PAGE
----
In this latest DC Comics adventure, Leto's Joker and Robbie's Harley Quinn make such a beautiful couple, it's sick

By Tom Gliatto
Updated August 04, 2016 03:20 PM
Clay Enos/Warner Bros.

Arriving a mere five months after Batman v Superman, a DC Comics epic as vaultingly joylss as a memorial chapel in Valhalla, Suicide Squad at least has some rumbling, crunchy kick – and, amid a sprawling, grungy cast, a terrific Margot Robbie.

To begin with: Henry Cavill’s Superman is still dead, or at any rate in no mood to be seen soaring through the air, letting sunbeams and shadow dapple and dance in and out of his magnificently creviced chin. His absence, which I suspect is more petulance than anything, leaves the country vulnerable to terrorists, illegal immigrants and any other number of unimaginable threats. To help with the projected security shortfall, intelligence honcho Amanda Waller (Viola Davis) recruits a team of supervillains incarcerated in Belle Reve, a prison so controllingly brutal it could be advertised in a brochure as “Dystopia at Its Best!” You could argue that Amanda is thinking so far outside the box that she’ll eventually need a lift back, but never mind. She brings together the likes of hit man extraordinaire Deadshot (Will Smith), fire-flinging Diablo (Jay Hernandez) and crazy, bat-swinging Harley Quinn (Robbie), a hot mess in hot pants who lost her heart and mind to the Joker (Jared Leto).

A former psychiatrist, Harley struts her addled stuff like an Ophelia who’s decided against the fatal dip and instead relaunched herself as the world’s most recklessly styled Instagram star. She’s a touchingly twisted bad girl – the best since Michelle Pfeiffer’s Catwoman – and practically drunk (or high) on a romantic conviction that anyone else could spot as a pathetic delusion. Margot’s chemistry with Leto’s Joker is crazy-good. They’re Bonnie and Clyde with the potential to go nuclear.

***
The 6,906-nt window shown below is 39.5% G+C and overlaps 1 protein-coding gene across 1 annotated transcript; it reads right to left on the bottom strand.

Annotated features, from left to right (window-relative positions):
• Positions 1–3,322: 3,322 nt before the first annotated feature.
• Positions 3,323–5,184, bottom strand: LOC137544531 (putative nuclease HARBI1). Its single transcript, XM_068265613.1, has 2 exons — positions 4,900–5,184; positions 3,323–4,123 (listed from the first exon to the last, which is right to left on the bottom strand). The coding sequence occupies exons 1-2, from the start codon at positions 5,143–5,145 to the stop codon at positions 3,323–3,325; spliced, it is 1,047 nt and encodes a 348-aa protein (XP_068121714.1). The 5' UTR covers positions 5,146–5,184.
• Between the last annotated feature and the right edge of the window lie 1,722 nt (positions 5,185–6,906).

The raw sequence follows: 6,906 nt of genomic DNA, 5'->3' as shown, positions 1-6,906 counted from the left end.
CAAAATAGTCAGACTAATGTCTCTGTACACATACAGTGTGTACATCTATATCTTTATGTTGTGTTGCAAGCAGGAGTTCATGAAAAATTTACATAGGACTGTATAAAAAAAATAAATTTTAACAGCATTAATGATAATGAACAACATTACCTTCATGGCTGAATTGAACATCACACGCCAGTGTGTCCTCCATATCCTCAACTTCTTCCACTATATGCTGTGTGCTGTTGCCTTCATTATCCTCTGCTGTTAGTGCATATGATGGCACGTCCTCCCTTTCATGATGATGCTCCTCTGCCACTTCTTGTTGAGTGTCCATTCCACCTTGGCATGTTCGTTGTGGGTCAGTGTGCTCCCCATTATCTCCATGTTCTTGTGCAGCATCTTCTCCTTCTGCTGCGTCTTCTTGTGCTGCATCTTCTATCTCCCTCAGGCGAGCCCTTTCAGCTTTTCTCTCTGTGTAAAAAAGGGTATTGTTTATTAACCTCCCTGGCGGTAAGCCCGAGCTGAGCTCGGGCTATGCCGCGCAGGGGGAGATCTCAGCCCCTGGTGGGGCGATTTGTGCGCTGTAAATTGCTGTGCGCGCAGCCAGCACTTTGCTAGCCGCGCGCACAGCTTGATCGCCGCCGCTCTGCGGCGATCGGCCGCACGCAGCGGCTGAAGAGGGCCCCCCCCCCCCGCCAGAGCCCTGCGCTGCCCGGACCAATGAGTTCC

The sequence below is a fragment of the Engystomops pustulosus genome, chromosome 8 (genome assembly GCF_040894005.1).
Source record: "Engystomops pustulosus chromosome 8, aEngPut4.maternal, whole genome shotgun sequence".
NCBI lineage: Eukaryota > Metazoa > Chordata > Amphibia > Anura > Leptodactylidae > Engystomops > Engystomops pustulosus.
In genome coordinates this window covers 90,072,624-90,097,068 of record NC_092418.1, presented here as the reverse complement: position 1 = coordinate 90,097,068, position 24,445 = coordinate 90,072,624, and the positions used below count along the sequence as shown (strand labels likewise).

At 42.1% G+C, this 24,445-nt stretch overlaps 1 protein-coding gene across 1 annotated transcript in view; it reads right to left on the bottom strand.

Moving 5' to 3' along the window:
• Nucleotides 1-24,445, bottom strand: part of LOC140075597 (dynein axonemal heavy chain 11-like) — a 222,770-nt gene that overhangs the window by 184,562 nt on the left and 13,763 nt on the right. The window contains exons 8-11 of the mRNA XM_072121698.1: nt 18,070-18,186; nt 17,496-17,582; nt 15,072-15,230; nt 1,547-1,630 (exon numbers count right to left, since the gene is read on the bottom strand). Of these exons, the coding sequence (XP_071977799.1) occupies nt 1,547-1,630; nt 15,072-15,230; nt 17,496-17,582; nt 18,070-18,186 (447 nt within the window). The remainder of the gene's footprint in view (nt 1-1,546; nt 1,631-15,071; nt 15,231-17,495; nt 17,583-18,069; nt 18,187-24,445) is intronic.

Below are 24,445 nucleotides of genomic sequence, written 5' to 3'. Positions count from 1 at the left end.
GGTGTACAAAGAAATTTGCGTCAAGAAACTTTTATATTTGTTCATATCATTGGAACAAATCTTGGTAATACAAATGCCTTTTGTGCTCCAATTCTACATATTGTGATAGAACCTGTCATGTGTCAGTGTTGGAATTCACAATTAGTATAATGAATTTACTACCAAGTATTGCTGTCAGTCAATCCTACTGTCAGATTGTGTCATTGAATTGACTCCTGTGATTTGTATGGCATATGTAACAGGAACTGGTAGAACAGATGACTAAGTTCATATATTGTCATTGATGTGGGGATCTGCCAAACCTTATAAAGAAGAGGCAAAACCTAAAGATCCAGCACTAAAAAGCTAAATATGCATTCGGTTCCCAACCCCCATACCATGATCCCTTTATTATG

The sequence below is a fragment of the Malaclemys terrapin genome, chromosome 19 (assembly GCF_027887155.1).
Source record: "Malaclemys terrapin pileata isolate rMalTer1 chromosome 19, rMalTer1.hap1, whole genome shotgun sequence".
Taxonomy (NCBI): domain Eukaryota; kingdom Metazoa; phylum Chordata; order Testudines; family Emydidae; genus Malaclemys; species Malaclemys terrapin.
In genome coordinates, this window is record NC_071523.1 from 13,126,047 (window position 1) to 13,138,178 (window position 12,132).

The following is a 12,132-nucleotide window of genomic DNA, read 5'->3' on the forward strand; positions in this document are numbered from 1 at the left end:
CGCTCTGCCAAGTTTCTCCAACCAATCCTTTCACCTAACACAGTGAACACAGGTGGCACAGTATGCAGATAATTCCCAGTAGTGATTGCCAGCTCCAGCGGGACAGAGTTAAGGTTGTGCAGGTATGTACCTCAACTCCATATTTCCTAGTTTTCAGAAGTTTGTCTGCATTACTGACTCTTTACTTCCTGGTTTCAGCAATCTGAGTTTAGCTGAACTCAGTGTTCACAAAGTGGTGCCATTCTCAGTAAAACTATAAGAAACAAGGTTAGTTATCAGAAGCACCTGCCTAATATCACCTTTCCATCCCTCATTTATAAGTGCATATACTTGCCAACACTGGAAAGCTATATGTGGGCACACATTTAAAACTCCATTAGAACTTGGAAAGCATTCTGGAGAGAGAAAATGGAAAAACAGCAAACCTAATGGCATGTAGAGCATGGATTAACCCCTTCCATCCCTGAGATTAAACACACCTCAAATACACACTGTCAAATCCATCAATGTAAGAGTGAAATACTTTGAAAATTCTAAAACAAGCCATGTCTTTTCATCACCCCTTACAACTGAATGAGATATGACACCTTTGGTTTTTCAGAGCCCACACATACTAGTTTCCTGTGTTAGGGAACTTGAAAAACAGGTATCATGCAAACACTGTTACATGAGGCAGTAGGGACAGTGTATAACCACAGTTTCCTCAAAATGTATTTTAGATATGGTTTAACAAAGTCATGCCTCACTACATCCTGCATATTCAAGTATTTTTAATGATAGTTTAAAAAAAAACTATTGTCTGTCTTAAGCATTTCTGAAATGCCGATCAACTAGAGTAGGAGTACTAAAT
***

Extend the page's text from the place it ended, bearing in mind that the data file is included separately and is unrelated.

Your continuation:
It’s harder to make an assessment of Leto alone, since the Joker is a marginal figure here. It’s fair to say that his performance in the role falls a good deal below that of Heath Ledger’s (the cloud-shrouded Everest of superhero acting) and somewhere above Cesar Romero’s, but that would go for just about anyone’s Joker. Also, he’s trying too hard. (Is it possible to play the Joker and do otherwise? Yes. See prior citations.) Blade-thin, rattlingly manic with metal-capped teeth, he looks like a very wicked adult version of the Home Alone era Macaulay Culkin.

The movie doesn’t spend too much time on the fresh apocalyptic threat who poses the initial challenge to the Suicide Squad. This is just as well: She’s known as the Enchantress (Cara Delevingne), and she gyrates her hips beneath a swirling cloud of light and debris. She leaves most of the dirty work to her soldiers, whose heads look like charcoal briquettes, and to a henchman who stomps around in a costume inherited from either Tron or the musical Starlight Express, only without roller skates.

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Mostly we’re getting acquainted with members of the Squad and, in several of the movie’s best scenes, glimpse their thwarted human component. Poor Diablo does his best to suppress his inner flame. Otherwise, he’s scorches everything and everyone around him. He’s his own General Sherman.

Apart from Robbie, the most interesting performance here is from Davis as the unsmiling woman who (one imagines) drafted the Suicide Squad proposal memo over long weekends and now has pushed it, doggedly, until the top level of the government sees no choice but to acquiesce. Amanda doesn’t come with a pathetic origin story or special skills that require CGI. What she has is an internal compass that, in her mind at least, always points to true north, even if everything else is headed south. Late in the film, she makes a violent swerve into criminality while nonetheless acting in accord with a rational determination to preserve the team’s mission (and, probably, her job and her skin).

She may not be the Joker, but she’s the one to fear.

Suicide Squad hits theaters Aug. 5.